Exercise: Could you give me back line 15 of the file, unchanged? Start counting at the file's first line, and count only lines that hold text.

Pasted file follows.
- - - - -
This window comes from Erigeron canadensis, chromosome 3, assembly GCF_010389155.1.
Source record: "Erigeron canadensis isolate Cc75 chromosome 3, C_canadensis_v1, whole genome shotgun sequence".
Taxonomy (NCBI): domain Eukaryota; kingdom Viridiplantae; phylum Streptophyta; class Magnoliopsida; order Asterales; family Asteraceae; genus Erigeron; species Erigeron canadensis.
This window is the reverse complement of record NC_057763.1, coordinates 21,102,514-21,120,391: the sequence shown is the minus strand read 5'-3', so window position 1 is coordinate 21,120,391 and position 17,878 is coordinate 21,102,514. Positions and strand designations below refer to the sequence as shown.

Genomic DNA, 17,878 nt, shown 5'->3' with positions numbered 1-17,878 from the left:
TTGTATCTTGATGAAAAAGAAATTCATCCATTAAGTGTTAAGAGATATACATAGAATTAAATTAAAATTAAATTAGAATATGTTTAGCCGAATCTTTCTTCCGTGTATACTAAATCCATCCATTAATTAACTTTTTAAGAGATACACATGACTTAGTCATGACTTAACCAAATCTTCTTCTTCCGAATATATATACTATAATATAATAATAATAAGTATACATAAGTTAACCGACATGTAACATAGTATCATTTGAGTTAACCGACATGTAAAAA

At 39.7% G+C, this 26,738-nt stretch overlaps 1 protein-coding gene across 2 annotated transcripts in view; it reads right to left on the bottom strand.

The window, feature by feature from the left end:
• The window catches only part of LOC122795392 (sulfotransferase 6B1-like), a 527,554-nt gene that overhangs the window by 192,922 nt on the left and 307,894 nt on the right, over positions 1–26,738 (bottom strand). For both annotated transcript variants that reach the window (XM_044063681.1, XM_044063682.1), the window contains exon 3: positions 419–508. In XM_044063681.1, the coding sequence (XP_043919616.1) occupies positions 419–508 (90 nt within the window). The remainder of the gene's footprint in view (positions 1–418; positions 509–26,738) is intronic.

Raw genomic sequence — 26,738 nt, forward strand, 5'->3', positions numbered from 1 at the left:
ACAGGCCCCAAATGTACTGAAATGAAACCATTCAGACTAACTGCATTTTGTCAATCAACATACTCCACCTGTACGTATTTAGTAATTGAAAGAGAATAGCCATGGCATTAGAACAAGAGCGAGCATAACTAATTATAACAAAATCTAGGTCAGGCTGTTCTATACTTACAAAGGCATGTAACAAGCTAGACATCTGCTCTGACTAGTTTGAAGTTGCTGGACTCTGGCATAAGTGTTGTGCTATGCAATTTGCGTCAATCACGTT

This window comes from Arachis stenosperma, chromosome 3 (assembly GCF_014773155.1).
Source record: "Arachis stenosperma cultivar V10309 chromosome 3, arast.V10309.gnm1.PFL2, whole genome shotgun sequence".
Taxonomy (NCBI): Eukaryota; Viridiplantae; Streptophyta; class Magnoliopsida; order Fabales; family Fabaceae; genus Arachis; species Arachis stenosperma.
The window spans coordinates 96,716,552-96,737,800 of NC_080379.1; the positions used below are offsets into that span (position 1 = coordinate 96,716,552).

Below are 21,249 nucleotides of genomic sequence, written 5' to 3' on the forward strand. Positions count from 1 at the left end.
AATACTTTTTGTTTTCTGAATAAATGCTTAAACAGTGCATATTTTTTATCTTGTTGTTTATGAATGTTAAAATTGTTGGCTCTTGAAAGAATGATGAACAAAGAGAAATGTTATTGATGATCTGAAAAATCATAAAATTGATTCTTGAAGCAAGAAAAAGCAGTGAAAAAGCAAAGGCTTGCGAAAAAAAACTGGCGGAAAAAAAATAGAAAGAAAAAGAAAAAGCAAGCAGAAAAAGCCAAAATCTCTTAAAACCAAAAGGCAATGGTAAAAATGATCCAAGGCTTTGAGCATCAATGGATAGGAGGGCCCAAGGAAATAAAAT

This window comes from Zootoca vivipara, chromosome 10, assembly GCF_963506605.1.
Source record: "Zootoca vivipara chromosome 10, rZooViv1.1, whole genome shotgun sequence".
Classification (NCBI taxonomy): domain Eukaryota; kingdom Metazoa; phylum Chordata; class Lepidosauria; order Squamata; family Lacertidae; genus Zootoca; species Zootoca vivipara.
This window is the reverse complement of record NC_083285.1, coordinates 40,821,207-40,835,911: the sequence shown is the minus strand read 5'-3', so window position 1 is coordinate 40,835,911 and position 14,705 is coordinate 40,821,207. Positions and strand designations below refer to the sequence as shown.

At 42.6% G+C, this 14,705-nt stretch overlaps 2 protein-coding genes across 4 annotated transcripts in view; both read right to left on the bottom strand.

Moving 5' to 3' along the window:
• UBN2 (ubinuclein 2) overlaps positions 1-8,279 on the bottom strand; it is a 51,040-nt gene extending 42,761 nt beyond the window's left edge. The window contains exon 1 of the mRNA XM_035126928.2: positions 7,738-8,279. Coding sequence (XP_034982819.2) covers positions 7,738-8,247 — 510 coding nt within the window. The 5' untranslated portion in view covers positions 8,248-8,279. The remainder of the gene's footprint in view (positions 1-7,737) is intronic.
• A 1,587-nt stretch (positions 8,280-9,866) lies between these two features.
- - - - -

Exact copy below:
The window spans coordinates 96,716,552-96,737,800 of NC_080379.1; the positions used below are offsets into that span (position 1 = coordinate 96,716,552).